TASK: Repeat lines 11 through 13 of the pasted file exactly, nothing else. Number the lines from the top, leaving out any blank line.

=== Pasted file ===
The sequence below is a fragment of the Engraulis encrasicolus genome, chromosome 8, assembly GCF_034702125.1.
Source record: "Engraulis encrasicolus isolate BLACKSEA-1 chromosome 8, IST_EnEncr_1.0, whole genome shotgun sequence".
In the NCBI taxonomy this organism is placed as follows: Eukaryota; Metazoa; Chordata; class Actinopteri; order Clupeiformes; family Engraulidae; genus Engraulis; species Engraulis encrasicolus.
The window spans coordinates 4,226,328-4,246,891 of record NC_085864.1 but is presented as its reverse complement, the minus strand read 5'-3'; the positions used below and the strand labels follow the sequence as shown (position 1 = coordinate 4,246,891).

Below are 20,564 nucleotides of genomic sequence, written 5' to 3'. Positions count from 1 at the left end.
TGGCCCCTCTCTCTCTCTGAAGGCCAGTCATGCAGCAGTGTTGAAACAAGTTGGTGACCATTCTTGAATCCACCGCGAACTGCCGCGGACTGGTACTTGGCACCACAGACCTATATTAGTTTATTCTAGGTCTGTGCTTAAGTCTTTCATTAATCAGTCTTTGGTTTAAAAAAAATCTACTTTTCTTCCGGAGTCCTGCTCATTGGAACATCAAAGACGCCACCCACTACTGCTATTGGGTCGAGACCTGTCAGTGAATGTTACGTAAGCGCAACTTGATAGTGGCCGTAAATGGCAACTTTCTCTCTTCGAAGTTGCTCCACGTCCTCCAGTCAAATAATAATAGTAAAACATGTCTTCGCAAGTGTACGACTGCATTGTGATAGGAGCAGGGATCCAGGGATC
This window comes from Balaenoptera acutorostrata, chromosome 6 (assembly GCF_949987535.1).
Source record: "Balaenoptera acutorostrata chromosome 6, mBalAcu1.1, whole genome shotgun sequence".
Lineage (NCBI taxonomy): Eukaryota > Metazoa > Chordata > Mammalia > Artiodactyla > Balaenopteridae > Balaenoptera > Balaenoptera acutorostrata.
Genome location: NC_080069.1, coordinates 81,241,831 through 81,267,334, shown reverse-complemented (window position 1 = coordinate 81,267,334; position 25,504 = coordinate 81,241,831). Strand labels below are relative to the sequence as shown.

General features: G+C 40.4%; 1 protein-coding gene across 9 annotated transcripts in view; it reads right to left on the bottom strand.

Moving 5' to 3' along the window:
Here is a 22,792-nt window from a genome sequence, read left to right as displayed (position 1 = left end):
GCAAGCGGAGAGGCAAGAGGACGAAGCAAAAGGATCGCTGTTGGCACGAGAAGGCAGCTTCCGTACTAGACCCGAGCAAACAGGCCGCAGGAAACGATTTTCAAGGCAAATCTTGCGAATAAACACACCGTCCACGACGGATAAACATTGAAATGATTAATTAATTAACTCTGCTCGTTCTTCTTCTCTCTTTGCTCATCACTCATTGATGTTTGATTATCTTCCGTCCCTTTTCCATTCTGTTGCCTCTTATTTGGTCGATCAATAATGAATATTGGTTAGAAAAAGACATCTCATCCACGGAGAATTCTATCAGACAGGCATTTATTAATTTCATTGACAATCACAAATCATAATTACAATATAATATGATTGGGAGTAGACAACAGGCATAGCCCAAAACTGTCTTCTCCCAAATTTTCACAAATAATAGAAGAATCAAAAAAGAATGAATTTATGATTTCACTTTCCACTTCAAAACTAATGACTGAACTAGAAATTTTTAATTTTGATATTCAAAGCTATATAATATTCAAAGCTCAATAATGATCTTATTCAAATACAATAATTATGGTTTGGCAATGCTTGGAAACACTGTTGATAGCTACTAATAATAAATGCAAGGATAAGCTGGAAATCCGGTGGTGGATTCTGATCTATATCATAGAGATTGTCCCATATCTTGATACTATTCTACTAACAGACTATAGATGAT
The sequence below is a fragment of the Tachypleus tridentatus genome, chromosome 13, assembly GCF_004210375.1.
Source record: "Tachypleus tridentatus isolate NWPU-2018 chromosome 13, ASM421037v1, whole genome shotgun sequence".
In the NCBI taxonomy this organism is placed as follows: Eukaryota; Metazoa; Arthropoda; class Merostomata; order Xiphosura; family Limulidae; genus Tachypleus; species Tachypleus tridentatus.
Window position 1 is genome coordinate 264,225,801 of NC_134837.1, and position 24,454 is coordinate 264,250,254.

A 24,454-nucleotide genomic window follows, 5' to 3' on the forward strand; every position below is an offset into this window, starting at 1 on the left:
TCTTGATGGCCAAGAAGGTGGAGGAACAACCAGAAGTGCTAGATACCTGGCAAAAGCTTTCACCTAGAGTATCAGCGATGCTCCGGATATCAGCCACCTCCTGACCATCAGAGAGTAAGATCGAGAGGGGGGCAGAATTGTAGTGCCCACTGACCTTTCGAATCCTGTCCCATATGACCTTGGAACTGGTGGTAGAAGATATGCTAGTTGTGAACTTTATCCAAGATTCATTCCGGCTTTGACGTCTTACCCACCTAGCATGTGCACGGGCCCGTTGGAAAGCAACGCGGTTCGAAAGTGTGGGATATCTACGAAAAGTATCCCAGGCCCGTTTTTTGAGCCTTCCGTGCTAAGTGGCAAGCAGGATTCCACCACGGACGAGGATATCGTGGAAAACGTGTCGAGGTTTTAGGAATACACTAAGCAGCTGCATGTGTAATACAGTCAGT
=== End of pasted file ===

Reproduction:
General features: G+C 40.4%; 1 protein-coding gene across 9 annotated transcripts in view; it reads right to left on the bottom strand.

Moving 5' to 3' along the window:
Here is a 22,792-nt window from a genome sequence, read left to right as displayed (position 1 = left end):